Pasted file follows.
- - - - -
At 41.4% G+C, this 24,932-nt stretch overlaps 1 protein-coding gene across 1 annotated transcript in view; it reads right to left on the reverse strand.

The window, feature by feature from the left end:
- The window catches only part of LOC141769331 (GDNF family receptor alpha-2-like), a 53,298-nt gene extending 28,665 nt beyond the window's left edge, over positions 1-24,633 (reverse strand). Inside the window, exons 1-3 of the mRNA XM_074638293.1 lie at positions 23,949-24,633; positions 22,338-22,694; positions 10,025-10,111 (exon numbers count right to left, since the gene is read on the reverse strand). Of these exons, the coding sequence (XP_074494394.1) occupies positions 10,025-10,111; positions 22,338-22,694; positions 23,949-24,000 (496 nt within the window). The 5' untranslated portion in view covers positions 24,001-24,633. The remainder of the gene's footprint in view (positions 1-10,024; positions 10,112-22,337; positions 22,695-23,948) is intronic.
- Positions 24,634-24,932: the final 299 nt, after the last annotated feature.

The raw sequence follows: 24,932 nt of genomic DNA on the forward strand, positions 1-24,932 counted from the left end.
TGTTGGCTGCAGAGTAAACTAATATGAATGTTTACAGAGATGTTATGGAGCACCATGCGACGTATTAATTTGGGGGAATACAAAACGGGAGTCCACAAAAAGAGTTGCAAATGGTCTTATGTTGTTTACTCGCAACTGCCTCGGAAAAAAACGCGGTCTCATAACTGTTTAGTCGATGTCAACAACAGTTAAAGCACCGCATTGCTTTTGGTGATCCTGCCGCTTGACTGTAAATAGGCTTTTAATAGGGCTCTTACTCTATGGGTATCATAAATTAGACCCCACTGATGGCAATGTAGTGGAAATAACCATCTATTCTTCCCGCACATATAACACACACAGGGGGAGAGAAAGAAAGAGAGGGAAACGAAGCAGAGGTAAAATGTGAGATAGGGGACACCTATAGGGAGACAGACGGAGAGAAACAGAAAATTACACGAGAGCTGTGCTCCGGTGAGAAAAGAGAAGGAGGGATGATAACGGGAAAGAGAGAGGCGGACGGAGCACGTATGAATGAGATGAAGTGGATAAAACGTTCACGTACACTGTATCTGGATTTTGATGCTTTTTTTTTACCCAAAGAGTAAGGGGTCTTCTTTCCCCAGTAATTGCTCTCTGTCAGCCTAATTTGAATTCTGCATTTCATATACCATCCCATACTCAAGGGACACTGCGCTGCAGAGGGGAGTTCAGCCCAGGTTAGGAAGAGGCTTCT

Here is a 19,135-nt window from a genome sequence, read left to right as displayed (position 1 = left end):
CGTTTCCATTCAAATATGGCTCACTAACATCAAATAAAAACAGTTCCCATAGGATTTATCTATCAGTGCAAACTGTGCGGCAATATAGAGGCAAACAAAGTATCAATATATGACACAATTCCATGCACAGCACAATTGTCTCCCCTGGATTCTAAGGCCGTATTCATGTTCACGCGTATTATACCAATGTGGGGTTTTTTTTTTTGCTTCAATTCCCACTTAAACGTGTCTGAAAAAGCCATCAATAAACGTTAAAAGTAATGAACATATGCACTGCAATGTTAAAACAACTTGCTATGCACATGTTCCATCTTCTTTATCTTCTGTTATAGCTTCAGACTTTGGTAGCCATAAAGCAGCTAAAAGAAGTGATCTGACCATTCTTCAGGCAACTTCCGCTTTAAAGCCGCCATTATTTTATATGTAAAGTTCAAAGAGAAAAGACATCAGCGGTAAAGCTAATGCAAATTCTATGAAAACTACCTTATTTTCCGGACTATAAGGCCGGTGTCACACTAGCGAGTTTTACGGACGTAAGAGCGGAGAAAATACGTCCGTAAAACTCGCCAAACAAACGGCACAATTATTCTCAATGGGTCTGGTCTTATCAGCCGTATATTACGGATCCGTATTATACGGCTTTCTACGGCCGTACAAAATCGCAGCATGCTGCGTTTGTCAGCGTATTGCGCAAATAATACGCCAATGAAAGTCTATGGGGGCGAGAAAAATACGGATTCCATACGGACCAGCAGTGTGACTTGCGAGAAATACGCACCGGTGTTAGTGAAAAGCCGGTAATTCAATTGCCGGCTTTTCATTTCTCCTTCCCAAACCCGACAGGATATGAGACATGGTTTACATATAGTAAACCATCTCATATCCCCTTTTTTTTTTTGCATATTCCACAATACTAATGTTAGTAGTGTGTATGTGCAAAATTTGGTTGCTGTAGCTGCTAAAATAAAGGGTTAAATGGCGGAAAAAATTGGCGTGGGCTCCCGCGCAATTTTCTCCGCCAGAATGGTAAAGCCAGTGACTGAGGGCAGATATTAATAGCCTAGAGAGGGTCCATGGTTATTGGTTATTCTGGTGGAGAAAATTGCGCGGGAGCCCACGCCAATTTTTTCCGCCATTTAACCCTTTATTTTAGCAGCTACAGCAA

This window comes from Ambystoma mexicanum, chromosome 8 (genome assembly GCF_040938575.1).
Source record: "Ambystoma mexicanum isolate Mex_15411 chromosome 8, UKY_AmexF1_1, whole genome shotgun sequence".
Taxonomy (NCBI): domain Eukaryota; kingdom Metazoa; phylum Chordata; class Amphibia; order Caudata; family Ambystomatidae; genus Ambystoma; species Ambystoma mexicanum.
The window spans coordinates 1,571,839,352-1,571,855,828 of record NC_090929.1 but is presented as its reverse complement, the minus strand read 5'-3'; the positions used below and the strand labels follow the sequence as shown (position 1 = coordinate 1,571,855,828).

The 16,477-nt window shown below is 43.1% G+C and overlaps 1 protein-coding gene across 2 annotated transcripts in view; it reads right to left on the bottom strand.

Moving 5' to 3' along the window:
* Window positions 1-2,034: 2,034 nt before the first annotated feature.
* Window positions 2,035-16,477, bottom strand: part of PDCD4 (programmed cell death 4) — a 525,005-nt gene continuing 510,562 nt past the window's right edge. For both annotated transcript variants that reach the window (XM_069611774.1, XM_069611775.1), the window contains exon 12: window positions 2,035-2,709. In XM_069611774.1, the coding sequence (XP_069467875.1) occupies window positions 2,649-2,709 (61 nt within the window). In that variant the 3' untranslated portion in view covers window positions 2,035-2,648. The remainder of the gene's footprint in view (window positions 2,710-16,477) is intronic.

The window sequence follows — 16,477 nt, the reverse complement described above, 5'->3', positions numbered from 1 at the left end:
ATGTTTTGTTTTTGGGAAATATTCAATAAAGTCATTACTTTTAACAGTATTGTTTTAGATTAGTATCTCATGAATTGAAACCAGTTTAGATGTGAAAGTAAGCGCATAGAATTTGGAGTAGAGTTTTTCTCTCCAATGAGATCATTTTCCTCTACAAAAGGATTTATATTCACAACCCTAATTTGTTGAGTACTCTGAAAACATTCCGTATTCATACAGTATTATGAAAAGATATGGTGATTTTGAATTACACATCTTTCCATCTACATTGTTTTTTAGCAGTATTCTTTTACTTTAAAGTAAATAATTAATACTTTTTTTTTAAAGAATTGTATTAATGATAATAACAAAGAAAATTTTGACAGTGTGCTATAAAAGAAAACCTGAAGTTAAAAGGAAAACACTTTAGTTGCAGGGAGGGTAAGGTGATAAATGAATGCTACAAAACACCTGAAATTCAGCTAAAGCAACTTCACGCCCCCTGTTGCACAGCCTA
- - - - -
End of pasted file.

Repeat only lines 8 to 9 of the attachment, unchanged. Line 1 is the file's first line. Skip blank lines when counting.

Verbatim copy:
CGTTTCCATTCAAATATGGCTCACTAACATCAAATAAAAACAGTTCCCATAGGATTTATCTATCAGTGCAAACTGTGCGGCAATATAGAGGCAAACAAAGTATCAATATATGACACAATTCCATGCACAGCACAATTGTCTCCCCTGGATTCTAAGGCCGTATTCATGTTCACGCGTATTATACCAATGTGGGGTTTTTTTTTTTGCTTCAATTCCCACTTAAACGTGTCTGAAAAAGCCATCAATAAACGTTAAAAGTAATGAACATATGCACTGCAATGTTAAAACAACTTGCTATGCACATGTTCCATCTTCTTTATCTTCTGTTATAGCTTCAGACTTTGGTAGCCATAAAGCAGCTAAAAGAAGTGATCTGACCATTCTTCAGGCAACTTCCGCTTTAAAGCCGCCATTATTTTATATGTAAAGTTCAAAGAGAAAAGACATCAGCGGTAAAGCTAATGCAAATTCTATGAAAACTACCTTATTTTCCGGACTATAAGGCCGGTGTCACACTAGCGAGTTTTACGGACGTAAGAGCGGAGAAAATACGTCCGTAAAACTCGCCAAACAAACGGCACAATTATTCTCAATGGGTCTGGTCTTATCAGCCGTATATTACGGATCCGTATTATACGGCTTTCTACGGCCGTACAAAATCGCAGCATGCTGCGTTTGTCAGCGTATTGCGCAAATAATACGCCAATGAAAGTCTATGGGGGCGAGAAAAATACGGATTCCATACGGACCAGCAGTGTGACTTGCGAGAAATACGCACCGGTGTTAGTGAAAAGCCGGTAATTCAATTGCCGGCTTTTCATTTCTCCTTCCCAAACCCGACAGGATATGAGACATGGTTTACATATAGTAAACCATCTCATATCCCCTTTTTTTTTTTGCATATTCCACAATACTAATGTTAGTAGTGTGTATGTGCAAAATTTGGTTGCTGTAGCTGCTAAAATAAAGGGTTAAATGGCGGAAAAAATTGGCGTGGGCTCCCGCGCAATTTTCTCCGCCAGAATGGTAAAGCCAGTGACTGAGGGCAGATATTAATAGCCTAGAGAGGGTCCATGGTTATTGGTTATTCTGGTGGAGAAAATTGCGCGGGAGCCCACGCCAATTTTTTCCGCCATTTAACCCTTTATTTTAGCAGCTACAGCAA

This window comes from Ambystoma mexicanum, chromosome 8 (genome assembly GCF_040938575.1).